The only water that will be used at the site is for dust abatement. KMC estimates an average demand of 28,800 gallons per day (gpd), with a maximum demand for 35,000 gpd, when mining operations reach full capacity.
KMC is looking at purchasing water from two irrigation wells on a nearby ranch. Ranch irrigation consumes at least two times more water than the maximum demand expected for the mine.
Bill and Sandra McCallum, Skull Valley residents, expressed their concern about Arizona’s drought. “Why would any person take water to pour on dirt?” Bill McCallum said.
The mine will extract pozzolan material, typically 6 to 24 inches in size and feed it into a crusher to crush into 2-inch maximum size before transporting to its customers, where it usually is ground to fine powder. KMC’s scientists ran numerous analyses and found no identified airborne carcinogens. BLM scientists also analyzed samples in an independent study and found no asbestos or erionite crystals.
Trace amounts of quartz, a crystalline silica, were found, which can be dangerous if inhaled. The Arizona Department of Environmental Quality will monitor strict dust control measures, said Shelby Cave, BLM geologist.
Nevertheless, people remain concerned about dust produced at the site and during transport. Prescott resident James Wills said breathing any level of silica can lead to a “horrible way to die.”
“The idea there will be very little dust does not sit well with me,” he said.
Walt Anderson, a wildlife biologist, told the audience that he has taken students to the mining area to study the diverse environment. He said he felt the plan for reclamation and replanting to be “ridiculous.”
Joe Trudeau, Southwest Advocate for the Center for Biological Diversity, emailed the Courier July 12, stating in part, “The Center for Biological Diversity stands with these local voices in staunch opposition to the wanton destruction of a sensitive and remarkable geologic wonder for the benefit of an absentee leaseholder and an out of state corporation.”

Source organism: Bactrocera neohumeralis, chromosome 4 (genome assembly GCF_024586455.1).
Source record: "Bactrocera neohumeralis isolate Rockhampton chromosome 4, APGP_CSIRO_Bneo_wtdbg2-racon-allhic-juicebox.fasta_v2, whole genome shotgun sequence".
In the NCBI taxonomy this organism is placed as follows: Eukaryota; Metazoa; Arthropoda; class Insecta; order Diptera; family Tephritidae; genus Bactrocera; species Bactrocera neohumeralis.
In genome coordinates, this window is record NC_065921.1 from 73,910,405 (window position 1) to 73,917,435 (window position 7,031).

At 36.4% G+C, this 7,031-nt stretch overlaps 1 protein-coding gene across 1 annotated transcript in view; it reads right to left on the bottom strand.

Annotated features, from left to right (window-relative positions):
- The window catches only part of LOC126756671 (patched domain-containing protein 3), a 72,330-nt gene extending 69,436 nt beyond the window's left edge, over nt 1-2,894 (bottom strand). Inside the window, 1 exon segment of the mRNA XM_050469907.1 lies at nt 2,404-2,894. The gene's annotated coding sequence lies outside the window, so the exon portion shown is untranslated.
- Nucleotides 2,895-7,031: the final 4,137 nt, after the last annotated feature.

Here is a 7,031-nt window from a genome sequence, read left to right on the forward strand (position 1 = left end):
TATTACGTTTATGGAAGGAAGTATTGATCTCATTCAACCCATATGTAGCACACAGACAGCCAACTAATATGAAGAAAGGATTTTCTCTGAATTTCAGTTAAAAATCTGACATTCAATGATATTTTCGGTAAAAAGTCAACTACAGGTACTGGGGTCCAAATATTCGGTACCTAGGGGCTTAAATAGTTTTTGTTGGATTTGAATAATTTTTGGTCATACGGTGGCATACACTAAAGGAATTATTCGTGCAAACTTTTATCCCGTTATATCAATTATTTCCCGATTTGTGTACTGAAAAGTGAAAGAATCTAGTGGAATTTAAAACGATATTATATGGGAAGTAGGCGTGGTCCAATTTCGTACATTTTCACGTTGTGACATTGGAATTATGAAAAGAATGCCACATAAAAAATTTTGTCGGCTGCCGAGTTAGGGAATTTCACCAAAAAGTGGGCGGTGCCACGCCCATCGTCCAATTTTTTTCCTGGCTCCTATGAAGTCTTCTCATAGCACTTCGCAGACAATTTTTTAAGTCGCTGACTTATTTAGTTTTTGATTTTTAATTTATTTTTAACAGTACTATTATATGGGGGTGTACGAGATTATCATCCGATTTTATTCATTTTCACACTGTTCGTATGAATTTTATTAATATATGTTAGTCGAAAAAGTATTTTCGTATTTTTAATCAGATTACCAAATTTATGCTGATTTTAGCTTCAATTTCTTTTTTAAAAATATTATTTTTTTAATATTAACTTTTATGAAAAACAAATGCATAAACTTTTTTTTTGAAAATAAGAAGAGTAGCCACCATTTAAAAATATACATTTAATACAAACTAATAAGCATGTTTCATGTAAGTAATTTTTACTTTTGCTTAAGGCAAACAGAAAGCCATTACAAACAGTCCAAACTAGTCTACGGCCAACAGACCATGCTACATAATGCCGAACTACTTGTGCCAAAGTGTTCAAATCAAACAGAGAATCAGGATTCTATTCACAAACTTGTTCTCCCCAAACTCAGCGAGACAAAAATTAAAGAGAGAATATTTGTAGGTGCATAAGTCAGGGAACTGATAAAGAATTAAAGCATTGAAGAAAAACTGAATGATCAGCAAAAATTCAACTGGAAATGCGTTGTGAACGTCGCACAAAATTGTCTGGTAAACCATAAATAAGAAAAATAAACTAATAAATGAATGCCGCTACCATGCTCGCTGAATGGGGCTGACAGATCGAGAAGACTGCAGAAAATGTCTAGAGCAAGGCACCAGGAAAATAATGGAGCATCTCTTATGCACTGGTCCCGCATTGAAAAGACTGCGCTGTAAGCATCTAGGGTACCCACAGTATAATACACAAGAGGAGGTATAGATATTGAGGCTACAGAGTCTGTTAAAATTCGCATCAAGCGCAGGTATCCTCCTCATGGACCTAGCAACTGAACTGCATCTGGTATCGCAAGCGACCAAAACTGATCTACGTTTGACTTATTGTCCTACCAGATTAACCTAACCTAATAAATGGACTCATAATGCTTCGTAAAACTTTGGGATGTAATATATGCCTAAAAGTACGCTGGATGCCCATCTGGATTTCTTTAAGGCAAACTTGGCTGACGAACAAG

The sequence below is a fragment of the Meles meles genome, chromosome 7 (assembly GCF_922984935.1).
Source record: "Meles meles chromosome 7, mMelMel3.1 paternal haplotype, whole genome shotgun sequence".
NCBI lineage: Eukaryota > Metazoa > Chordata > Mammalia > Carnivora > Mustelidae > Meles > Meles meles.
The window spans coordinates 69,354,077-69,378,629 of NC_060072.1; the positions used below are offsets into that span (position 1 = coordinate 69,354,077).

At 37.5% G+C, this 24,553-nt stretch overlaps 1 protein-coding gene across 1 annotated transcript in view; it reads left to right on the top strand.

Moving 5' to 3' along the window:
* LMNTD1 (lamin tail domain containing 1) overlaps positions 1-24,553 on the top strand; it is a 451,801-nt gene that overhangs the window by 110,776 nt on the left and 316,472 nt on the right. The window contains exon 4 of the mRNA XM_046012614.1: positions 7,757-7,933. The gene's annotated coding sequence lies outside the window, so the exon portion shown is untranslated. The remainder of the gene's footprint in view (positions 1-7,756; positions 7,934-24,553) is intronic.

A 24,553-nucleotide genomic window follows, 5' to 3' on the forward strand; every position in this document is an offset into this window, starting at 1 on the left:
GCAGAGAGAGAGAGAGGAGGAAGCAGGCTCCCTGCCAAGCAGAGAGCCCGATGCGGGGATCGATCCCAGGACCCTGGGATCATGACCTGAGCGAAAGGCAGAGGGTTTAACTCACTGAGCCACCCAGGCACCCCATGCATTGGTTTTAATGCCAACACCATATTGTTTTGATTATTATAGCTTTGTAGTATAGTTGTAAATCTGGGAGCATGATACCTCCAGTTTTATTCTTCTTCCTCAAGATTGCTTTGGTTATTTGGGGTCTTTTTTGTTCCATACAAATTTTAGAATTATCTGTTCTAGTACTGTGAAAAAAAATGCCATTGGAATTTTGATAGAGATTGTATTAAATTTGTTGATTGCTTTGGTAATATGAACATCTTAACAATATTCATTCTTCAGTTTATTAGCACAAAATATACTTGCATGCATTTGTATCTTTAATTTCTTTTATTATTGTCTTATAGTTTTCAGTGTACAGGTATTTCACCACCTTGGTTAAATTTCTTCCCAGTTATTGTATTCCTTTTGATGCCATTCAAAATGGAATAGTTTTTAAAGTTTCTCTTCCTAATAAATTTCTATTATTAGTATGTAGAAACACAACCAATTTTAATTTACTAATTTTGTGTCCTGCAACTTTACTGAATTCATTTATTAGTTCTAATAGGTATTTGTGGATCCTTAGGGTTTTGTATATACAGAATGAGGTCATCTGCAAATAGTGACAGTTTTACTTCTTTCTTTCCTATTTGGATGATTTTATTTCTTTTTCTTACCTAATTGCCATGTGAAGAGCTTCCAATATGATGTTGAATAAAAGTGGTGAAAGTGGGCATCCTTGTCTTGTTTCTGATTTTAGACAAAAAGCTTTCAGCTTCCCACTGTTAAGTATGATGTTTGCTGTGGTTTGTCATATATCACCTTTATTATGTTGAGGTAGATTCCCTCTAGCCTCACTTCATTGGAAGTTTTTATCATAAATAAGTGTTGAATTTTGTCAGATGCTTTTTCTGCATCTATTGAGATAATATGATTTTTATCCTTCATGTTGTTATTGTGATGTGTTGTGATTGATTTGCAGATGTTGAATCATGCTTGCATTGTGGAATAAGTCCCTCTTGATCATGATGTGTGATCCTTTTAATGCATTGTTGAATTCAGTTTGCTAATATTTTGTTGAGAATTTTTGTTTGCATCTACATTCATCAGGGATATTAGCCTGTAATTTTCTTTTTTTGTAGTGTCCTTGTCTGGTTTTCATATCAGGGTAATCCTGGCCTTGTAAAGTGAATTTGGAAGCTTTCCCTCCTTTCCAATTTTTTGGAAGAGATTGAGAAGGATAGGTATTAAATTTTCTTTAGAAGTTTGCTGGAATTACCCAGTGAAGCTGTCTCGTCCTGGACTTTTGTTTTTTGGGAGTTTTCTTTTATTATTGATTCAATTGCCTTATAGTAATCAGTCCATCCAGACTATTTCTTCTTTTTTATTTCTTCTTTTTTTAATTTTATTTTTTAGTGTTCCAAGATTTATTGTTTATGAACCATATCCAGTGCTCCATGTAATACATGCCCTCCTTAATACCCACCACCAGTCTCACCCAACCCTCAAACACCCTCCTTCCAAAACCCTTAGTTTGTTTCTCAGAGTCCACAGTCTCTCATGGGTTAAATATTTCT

KMC, a family owned company, has its headquarters in Phoenix.
Trudeau also mentioned KMC’s “the blatant disregard for Native American cultural sites.”
However, BLM Archeologist Chris McLaughlin said BLM met with cultural resources staff from the Yavapai-Prescott Tribe and with elders from the Hualapai Tribe in May and visited the site as required under the National Historic Preservation Act. Consultation with the Arizona State Historic Preservation Office took place in 2017 and again in May this year.
McLaughlin said KMC has redesigned its project area to move its boundary 100 feet to avoid a petroglyph location. All agencies agreed with the BLM’s determinations: the transportation network would not affect historic properties; certain sites were eligible as cultural sites, others were ineligible; and there would be no adverse effect to historic properties.
Rem Hawes, BLM Hassayampa Field Office manager, said “This is the most robust Environmental Assessment I’ve ever done.” He added that he was pleased with the spectrum of concerns from the public, which will be a part of the BLM’s analysis of KMC’s application.
Mining has taken place in this location since the 1890s. Tuft rock from its quarry was used in construction of the Arizona State Capitol Building and other building such as the Kirkland School.
In 1979, Kitty Litter Mine began shipping oil absorbent material from the mine, producing as much as 1,200 tons of tuff per month. The mine was closed in 1985.
Sharon Shafer’s grandfather owned the Kitty Litter Mine. She has attended all BLM public meetings.
“I thought this meeting was the best. It was well-organized, the information was good and the forum was good,” she said. “I didn’t hear anything new from those opposed.”
Shafer said when the Kitty Litter Mine was in full operation, no one could hear it.
“We had massive crushers, dirt movers, loaders, graders and cats back in the 1980s. And we used blasting. Nobody complained,” she said, adding that big trucks hauled material out of the mine site and transported it across the country.
She pointed to the Kirkland School’s basketball court where she and other kids used to play on a large tufa mound. She still lives in a house next to the school, both made of the material extracted from the mine site.
The BLM will accept public comment through Sept. 4. Written comments may be mailed to Geologist Shelby Cave at the BLM Hassayampa Field Office, 21605 N. 7th Ave., Phoenix, AZ 85027, faxed to 623-580-5580, or emailed to KIRKMPO@blm.gov.